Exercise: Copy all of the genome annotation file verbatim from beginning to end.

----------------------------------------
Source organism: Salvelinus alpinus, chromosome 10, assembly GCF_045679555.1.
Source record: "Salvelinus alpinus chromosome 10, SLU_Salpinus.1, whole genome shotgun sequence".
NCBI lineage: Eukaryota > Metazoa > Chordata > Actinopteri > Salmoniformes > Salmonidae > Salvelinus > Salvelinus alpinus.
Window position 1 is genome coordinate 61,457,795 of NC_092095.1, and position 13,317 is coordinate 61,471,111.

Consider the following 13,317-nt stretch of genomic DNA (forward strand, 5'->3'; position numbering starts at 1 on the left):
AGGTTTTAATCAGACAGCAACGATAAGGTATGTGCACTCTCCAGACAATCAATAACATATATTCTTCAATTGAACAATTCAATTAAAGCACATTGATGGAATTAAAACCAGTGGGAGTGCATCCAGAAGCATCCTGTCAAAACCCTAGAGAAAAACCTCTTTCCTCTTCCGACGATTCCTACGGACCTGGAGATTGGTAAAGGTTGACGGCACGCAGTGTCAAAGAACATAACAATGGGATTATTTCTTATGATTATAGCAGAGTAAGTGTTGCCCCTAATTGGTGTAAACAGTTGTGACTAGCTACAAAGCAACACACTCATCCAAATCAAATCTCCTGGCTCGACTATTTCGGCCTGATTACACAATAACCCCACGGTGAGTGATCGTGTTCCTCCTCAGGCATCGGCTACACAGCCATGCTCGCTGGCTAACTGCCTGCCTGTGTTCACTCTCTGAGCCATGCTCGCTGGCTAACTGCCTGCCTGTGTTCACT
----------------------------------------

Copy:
Source organism: Salvelinus alpinus, chromosome 10, assembly GCF_045679555.1.
Source record: "Salvelinus alpinus chromosome 10, SLU_Salpinus.1, whole genome shotgun sequence".
NCBI lineage: Eukaryota > Metazoa > Chordata > Actinopteri > Salmoniformes > Salmonidae > Salvelinus > Salvelinus alpinus.
Window position 1 is genome coordinate 61,457,795 of NC_092095.1, and position 13,317 is coordinate 61,471,111.

Consider the following 13,317-nt stretch of genomic DNA (forward strand, 5'->3'; position numbering starts at 1 on the left):
AGGTTTTAATCAGACAGCAACGATAAGGTATGTGCACTCTCCAGACAATCAATAACATATATTCTTCAATTGAACAATTCAATTAAAGCACATTGATGGAATTAAAACCAGTGGGAGTGCATCCAGAAGCATCCTGTCAAAACCCTAGAGAAAAACCTCTTTCCTCTTCCGACGATTCCTACGGACCTGGAGATTGGTAAAGGTTGACGGCACGCAGTGTCAAAGAACATAACAATGGGATTATTTCTTATGATTATAGCAGAGTAAGTGTTGCCCCTAATTGGTGTAAACAGTTGTGACTAGCTACAAAGCAACACACTCATCCAAATCAAATCTCCTGGCTCGACTATTTCGGCCTGATTACACAATAACCCCACGGTGAGTGATCGTGTTCCTCCTCAGGCATCGGCTACACAGCCATGCTCGCTGGCTAACTGCCTGCCTGTGTTCACTCTCTGAGCCATGCTCGCTGGCTAACTGCCTGCCTGTGTTCACT